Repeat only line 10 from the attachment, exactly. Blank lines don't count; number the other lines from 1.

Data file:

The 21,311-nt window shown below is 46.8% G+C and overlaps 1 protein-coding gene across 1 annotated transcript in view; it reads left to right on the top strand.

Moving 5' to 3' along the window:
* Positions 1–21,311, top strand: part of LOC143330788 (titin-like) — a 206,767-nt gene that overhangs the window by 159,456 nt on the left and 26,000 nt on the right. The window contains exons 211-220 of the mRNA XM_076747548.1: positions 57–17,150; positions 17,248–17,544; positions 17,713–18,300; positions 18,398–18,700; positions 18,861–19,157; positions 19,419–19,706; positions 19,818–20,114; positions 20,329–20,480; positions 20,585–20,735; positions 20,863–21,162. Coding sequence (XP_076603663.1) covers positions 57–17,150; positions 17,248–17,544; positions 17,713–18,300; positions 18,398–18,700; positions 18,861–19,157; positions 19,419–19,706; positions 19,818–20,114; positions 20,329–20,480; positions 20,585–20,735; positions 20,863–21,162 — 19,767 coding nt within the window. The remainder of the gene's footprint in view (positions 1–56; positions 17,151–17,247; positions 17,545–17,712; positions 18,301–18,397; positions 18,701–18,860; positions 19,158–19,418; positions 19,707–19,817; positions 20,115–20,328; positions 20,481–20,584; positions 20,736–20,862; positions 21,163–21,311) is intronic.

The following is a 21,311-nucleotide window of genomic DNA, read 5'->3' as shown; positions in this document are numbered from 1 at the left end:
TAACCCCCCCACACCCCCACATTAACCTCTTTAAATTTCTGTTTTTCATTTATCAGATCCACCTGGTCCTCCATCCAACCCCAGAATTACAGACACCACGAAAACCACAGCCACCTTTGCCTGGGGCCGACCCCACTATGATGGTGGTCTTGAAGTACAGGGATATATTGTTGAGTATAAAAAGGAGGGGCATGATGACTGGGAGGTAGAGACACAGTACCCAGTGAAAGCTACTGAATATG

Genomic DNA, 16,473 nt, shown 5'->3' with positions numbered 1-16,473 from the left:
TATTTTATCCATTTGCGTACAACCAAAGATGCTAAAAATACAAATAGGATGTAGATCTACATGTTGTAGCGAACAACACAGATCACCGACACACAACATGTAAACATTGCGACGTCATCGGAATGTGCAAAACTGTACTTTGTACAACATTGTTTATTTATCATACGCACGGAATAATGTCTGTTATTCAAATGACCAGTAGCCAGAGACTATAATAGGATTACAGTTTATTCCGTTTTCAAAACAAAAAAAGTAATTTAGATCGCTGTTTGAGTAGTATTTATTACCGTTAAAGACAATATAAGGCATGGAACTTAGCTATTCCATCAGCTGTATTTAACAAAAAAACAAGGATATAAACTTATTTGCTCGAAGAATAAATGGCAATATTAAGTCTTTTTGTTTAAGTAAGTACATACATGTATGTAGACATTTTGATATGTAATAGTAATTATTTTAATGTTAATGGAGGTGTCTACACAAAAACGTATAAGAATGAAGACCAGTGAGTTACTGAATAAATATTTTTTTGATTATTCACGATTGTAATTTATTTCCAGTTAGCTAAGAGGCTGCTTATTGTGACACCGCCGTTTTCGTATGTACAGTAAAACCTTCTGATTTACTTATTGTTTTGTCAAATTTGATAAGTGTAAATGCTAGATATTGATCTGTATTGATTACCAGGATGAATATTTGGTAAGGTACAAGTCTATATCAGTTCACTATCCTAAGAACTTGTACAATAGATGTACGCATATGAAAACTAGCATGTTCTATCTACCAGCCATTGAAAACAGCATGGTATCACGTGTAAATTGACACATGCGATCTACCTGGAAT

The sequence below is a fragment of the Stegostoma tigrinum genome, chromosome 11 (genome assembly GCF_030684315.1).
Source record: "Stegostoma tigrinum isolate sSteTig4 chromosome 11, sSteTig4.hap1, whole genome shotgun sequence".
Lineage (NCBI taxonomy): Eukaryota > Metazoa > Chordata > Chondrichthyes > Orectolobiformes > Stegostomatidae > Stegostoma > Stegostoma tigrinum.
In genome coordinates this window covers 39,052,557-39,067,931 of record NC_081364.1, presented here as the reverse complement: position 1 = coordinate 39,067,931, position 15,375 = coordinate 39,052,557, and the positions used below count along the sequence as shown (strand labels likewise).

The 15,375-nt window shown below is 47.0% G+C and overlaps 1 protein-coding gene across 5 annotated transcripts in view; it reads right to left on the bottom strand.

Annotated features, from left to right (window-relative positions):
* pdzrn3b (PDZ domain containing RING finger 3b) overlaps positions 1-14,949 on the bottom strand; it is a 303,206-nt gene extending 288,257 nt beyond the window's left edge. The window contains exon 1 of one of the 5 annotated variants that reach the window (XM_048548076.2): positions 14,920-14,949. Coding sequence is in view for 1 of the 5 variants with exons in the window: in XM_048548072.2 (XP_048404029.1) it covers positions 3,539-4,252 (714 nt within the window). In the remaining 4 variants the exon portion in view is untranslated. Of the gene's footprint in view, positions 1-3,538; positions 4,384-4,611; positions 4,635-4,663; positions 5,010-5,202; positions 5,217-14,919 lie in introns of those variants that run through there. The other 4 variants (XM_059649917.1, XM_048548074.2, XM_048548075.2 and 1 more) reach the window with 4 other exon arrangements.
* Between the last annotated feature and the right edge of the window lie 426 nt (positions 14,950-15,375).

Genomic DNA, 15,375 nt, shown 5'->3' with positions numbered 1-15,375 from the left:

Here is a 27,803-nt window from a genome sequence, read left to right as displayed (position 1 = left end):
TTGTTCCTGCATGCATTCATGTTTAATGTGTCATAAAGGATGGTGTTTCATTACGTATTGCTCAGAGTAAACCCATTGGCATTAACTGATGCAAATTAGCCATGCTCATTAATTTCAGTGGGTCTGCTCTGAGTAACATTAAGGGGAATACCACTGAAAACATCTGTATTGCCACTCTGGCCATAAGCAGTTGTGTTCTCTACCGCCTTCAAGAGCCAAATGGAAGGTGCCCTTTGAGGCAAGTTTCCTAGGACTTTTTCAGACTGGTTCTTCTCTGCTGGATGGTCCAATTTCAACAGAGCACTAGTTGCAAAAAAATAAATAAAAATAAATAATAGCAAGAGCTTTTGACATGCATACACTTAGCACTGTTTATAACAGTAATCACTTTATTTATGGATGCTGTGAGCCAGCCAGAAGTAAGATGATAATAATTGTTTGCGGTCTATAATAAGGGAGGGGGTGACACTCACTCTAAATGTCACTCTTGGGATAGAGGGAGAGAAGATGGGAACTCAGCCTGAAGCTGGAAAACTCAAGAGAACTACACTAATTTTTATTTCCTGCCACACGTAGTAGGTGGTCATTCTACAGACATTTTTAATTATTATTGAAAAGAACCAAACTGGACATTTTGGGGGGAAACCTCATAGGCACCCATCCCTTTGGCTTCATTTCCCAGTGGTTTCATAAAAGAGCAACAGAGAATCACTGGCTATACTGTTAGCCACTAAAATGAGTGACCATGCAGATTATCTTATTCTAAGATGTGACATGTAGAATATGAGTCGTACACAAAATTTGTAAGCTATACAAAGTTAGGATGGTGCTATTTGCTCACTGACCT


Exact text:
Lineage (NCBI taxonomy): Eukaryota > Metazoa > Chordata > Chondrichthyes > Orectolobiformes > Stegostomatidae > Stegostoma > Stegostoma tigrinum.